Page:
Having Child Development Knowledge
Don’t you wish you suddenly had all the child development knowledge you needed the second you became a parent?
With over a decade of experience working with families, a child development degree, and a master’s in early childhood, I genuinely thought I had this thing in the bag.
I obviously very quickly realized that was not the case.
In school, we talk about the big picture stuff - about what children need in theory, according to science and research.
What we don’t learn is the day-to-day of motherhood. How to be present, but also keep the house clean. How to connect, while still feeling like an adult. How to stay sane, while spending all day every day with small humans who have millions of demands and expectations and feelings.
Like most parents, I quickly jumped on using tv as a mental break for me, especially while I was pregnant with River. I knew screen time should be avoided, but honestly I just didn’t see anything convincing enough to make me give up my peace and quiet.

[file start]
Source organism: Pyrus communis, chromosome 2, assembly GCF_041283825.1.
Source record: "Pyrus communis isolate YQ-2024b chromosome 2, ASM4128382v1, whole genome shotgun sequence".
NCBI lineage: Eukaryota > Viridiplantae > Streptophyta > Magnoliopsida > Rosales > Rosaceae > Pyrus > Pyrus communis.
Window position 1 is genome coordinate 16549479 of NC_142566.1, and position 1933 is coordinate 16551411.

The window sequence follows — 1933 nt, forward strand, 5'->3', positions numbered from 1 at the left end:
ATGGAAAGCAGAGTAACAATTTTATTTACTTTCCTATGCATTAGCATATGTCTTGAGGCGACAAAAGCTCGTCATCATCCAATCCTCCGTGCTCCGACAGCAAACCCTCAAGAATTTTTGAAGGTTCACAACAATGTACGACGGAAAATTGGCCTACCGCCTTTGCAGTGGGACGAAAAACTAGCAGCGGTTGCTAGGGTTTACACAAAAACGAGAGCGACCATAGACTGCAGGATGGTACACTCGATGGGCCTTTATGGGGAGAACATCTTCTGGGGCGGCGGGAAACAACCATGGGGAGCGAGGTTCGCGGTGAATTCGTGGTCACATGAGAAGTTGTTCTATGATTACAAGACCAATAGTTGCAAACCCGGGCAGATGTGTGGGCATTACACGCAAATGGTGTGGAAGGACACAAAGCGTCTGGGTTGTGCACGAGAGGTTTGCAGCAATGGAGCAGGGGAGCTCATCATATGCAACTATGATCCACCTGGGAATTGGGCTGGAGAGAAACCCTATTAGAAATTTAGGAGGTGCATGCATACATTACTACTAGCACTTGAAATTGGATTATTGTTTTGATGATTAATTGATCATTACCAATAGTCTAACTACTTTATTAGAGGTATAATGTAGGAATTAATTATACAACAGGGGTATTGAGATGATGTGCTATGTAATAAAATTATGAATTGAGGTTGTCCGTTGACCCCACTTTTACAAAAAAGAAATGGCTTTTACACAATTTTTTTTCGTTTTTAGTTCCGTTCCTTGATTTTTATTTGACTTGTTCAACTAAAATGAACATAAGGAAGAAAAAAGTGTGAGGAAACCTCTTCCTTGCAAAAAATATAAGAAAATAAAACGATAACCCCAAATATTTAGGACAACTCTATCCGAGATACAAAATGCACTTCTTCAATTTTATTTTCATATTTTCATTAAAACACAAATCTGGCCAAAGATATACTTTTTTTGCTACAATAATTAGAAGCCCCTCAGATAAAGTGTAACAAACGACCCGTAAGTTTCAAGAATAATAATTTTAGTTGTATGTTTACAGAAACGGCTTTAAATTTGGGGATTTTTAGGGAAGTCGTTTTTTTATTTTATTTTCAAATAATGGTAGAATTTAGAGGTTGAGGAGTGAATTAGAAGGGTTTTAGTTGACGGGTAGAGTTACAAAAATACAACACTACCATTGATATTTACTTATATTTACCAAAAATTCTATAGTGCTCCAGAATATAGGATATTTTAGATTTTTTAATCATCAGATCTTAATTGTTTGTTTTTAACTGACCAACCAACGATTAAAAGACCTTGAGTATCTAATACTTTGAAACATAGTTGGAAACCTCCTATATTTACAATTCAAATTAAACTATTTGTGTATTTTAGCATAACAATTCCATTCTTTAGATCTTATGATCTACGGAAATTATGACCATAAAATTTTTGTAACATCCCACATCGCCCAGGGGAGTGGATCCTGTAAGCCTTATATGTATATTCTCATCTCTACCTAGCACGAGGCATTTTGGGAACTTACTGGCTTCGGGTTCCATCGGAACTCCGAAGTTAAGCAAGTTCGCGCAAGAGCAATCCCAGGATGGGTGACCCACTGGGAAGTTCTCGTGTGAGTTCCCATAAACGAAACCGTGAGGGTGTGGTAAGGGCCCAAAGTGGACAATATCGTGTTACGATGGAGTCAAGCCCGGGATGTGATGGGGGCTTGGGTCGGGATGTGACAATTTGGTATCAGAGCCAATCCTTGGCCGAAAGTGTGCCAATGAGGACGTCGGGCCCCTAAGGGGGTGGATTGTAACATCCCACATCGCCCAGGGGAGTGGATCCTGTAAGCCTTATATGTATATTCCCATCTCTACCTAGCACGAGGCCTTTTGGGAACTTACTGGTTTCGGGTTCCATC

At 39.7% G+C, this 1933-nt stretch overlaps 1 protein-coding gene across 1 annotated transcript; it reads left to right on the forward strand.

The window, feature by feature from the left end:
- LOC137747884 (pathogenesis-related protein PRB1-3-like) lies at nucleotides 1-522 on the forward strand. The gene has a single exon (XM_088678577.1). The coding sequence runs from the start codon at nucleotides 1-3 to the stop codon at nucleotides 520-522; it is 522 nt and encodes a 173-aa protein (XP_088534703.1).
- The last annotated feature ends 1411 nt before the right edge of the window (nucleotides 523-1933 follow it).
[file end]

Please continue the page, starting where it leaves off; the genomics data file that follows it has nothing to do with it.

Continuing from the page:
It wasn’t until a year and a half later (when Shea was almost 3) that I really began to notice how much tv affected his behavior.
He rarely played quietly, always needed me, constantly wanted to “stop” or “save” things super hero style to the point I was actually worried he might try to stop a car.
I struggled to connect with him. He would scream and run around the house, especially at bed time, and if we tried to stop him... it was as if something had taken over his body. We couldn’t make eye contact or reason at all. He just couldn’t hear us.
I slowly started cutting out specific shows and limiting tv time and now, he’s basically a whole new child.
He plays quietly and contently all day every day. He doesn’t need my constant attention as long as we connect regularly throughout the day. He rarely does the behaviors that I mentioned above (that I now realize are signs of overstimulation). Our days really are just peaceful, with minimal effort on my end.
My heart breaks because I now realize how much our tv habit was setting him up for failure, but I’m so grateful I can do better now.
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